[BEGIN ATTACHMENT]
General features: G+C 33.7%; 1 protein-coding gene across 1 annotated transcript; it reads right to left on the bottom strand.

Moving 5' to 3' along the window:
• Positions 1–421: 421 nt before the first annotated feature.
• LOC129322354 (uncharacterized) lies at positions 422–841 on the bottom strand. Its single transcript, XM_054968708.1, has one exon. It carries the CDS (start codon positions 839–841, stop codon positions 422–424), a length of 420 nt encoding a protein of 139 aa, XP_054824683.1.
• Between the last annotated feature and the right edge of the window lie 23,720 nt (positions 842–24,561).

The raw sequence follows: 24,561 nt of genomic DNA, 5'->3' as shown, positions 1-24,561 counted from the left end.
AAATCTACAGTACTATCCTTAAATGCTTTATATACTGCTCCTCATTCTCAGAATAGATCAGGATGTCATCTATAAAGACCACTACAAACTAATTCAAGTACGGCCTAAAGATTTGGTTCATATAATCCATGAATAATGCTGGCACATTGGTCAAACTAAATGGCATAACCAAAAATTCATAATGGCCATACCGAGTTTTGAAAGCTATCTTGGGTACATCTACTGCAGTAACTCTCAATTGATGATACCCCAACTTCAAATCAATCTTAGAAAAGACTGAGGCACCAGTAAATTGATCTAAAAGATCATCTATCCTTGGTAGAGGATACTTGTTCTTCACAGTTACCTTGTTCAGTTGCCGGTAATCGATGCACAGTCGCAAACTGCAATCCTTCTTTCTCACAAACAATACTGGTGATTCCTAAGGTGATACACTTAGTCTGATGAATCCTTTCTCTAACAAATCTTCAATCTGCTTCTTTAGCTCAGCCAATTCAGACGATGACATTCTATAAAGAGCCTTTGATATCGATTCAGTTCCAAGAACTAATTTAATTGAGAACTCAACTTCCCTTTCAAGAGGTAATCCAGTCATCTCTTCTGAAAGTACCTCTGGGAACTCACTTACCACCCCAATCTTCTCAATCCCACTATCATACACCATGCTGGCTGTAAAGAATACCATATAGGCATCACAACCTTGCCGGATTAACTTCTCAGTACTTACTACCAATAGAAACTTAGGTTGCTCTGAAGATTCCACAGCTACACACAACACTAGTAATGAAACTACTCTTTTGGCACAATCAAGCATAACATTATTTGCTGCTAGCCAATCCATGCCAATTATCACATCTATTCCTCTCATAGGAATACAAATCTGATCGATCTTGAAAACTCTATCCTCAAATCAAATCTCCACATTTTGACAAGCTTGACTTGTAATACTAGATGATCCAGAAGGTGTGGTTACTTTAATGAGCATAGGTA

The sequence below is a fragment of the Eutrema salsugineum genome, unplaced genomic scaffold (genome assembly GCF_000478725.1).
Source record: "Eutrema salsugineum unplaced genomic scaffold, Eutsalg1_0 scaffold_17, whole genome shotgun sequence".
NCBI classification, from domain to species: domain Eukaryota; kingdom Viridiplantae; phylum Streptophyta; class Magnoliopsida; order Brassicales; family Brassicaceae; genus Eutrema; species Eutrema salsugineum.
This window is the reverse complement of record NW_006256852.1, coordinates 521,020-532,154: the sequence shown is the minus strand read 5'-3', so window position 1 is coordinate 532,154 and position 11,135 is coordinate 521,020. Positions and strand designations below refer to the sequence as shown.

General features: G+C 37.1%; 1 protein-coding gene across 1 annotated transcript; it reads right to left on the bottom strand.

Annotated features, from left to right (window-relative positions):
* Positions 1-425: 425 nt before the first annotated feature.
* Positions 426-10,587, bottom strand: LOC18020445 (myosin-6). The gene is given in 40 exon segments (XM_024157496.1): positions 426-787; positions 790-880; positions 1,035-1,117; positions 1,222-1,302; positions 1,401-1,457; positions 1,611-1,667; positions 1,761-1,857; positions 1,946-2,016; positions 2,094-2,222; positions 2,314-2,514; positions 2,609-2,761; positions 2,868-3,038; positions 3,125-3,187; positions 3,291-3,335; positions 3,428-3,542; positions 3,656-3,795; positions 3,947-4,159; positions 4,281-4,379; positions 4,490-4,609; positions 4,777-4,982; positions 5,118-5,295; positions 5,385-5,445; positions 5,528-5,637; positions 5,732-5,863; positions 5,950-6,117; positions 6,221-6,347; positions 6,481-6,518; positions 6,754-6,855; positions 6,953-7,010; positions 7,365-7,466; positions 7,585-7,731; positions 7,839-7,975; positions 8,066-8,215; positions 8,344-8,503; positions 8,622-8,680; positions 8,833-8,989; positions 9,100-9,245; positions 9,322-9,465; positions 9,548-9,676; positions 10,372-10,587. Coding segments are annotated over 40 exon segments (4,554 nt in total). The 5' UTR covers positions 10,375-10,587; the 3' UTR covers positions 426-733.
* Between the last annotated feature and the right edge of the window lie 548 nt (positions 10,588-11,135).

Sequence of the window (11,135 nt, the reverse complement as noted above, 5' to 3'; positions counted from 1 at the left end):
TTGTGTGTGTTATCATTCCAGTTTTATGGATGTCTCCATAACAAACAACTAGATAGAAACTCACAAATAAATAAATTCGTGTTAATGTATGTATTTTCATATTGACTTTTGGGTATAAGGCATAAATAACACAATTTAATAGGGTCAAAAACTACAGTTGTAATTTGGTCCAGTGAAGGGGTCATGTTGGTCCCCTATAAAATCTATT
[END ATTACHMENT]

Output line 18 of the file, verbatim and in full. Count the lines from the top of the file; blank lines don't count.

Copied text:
TTGTGTGTGTTATCATTCCAGTTTTATGGATGTCTCCATAACAAACAACTAGATAGAAACTCACAAATAAATAAATTCGTGTTAATGTATGTATTTTCATATTGACTTTTGGGTATAAGGCATAAATAACACAATTTAATAGGGTCAAAAACTACAGTTGTAATTTGGTCCAGTGAAGGGGTCATGTTGGTCCCCTATAAAATCTATT